It’s no question that agencies have tons of workforce data available to them, but human capital managers are aiming to make impactful decisions based on that information, while addressing governmentwide challenges.

A recent survey Federal News Network conducted in partnership with Workday showed that for human capital leaders, the top three management challenges across government are staff recruitment, staff turnover and employee morale.

“These are concepts that are common sense, but they’re also very, very specific to the federal workforce,” U.S. Trade and Development Agency Deputy Director Ellie Collinson said during a Federal News Network panel. “We are looking at things like time to hire, how much time is it taking us to hire, and the specificity of our job descriptions, to make sure that we’re getting qualified candidates that we really can truly move forward with. Those are things that I think are universally understood to be challenges.”

But as agencies face those human capital challenges, the effective use of data becomes critical. Collinson said USTDA is constantly collecting data, and at her agency, it’s an expectation to be working in a data-informed environment.

“On the other hand, as a small agency, we need to be recognizing that there’s only so much we can do with quantitative data. And we really need to be sure that we’re wrapping that around with qualitative,” Collinson said. “Some of the ways that we are pursuing qualitative data is, for example, having a barrier analysis and talking about our recruitment strategy and inviting employees to provide feedback and discuss our mechanisms for recruitment.”

The importance of upskilling, reskilling

And for all agencies, recruitment is only half the challenge. Ensuring employees are satisfied and engaged in their jobs is an equally crucial part of the equation. For IRS Human Capital Officer Traci DiMartini, reaching strong staff retention requires providing opportunities for upward mobility.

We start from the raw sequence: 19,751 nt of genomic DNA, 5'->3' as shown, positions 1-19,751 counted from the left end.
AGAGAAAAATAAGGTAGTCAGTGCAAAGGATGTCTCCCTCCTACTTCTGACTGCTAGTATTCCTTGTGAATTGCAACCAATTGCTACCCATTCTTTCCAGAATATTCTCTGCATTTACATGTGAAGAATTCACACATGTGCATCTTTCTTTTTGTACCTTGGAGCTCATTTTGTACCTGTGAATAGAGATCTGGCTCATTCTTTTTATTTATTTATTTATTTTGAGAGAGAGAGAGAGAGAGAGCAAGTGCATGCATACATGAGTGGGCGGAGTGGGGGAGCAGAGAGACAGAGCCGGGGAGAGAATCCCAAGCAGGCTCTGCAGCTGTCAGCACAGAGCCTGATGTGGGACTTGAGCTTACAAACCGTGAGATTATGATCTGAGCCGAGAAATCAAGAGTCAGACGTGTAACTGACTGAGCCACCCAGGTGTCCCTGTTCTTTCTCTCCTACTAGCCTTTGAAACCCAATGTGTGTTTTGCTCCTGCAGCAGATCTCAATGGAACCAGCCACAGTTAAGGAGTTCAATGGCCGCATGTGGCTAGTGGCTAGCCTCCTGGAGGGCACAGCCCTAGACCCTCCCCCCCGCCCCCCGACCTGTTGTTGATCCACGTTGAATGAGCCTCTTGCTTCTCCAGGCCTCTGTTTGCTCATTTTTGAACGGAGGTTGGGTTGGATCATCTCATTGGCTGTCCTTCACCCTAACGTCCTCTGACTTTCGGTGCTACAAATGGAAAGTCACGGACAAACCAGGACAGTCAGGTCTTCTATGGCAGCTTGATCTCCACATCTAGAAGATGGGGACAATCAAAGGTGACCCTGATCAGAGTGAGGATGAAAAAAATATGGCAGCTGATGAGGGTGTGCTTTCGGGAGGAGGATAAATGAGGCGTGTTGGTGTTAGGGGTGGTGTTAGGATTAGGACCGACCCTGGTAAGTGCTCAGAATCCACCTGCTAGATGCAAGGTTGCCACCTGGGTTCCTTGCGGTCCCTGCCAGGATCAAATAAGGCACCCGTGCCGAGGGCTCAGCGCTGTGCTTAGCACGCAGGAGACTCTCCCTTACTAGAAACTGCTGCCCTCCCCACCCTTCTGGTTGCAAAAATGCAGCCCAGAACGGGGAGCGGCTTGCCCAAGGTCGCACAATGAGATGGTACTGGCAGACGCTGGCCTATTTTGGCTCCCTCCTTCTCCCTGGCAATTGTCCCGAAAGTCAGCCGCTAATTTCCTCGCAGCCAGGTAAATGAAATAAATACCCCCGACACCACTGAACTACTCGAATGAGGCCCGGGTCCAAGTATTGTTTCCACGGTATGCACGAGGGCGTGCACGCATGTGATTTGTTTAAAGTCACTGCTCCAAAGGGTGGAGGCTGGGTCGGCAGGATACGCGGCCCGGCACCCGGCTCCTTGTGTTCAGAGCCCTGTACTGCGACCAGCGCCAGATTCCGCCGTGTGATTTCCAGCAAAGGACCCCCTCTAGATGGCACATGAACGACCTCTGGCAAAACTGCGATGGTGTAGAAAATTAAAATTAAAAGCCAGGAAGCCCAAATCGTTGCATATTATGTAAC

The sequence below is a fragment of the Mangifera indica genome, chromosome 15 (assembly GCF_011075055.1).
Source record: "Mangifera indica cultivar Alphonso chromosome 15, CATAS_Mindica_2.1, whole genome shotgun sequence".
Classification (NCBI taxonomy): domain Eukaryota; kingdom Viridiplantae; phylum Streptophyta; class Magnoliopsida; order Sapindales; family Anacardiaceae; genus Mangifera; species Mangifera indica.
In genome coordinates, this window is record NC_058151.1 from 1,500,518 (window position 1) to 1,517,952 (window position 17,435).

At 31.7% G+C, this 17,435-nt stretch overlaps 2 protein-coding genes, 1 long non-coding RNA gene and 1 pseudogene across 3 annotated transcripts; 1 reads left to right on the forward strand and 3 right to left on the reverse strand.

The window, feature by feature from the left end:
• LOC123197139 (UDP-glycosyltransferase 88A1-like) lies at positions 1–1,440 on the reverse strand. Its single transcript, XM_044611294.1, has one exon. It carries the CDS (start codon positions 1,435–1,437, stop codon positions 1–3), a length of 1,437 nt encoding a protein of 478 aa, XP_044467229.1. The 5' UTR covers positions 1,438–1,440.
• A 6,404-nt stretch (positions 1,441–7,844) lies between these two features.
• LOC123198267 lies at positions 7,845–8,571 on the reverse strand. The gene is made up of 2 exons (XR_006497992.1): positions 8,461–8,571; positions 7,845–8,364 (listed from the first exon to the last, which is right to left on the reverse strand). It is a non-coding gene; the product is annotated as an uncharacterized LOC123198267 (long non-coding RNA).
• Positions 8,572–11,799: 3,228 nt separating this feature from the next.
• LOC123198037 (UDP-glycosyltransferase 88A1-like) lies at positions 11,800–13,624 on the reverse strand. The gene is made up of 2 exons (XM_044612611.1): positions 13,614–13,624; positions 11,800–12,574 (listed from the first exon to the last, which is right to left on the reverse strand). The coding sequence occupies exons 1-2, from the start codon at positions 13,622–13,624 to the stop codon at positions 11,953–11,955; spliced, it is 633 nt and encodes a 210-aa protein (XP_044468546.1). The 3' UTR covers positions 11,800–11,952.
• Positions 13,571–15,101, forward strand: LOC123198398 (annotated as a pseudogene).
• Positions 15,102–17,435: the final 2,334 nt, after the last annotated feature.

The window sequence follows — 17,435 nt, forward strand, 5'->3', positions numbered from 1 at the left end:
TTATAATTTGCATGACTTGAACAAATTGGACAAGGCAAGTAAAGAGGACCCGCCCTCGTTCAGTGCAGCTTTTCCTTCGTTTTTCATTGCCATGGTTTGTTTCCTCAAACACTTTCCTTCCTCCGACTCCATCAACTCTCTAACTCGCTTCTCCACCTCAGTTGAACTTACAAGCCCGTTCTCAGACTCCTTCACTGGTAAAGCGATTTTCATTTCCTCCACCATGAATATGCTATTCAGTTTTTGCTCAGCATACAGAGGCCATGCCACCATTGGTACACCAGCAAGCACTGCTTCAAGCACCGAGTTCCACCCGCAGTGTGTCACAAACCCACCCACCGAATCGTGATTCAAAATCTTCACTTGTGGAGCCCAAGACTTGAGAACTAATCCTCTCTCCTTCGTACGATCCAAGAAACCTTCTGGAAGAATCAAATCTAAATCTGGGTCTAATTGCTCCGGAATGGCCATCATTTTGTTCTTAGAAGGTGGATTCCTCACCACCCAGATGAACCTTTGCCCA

“[One] piece is explaining to people, we’re in it for the long haul with you. We are going to upskill or reskill people to keep their skills current, and to keep them mobile and agile,” DiMartini said. “I don’t want people to think I’m hiring them for one job — I’m hiring them to serve in an agency. And we’re going to keep their skills sharp so they can be deployed, and be competitive for promotions, and be put in different offices to expand their skillset.”

Regardless of whether the focus is on recruitment of new employees or retention of current staff, DiMartini said communication and collaboration among different agency components is key.

“The relationship between the HR office and the hiring managers, it has to be a partnership,” DiMartini said. “It has to move from thinking of HR as a transactional, back-of-office business service to truly a partnership.”

Matthew Cornelius, managing director of federal industry at Workday, said while data is certainly important, having a cohesive system to parse and understand data is one way for managers to actually address human capital challenges.

“It’s great that folks are feeding data into some system somewhere, but if there’s 1,000 different systems that you’re trying to synthesize all this data across, that’s the real challenge,” Cornelius said. “We have mechanisms and processes to produce information and collect information. But if we’re not able to bring that together in a single platform, and give an enterprise visibility to leaders, they’re never going to be able to actually take those bold steps.”

Connecting with more job candidates

Many human capital leaders are also looking for better ways to connect with candidates outside government, and make it easier for potential applicants to see and understand the process, so they don’t give up hope if the timeline appears slow.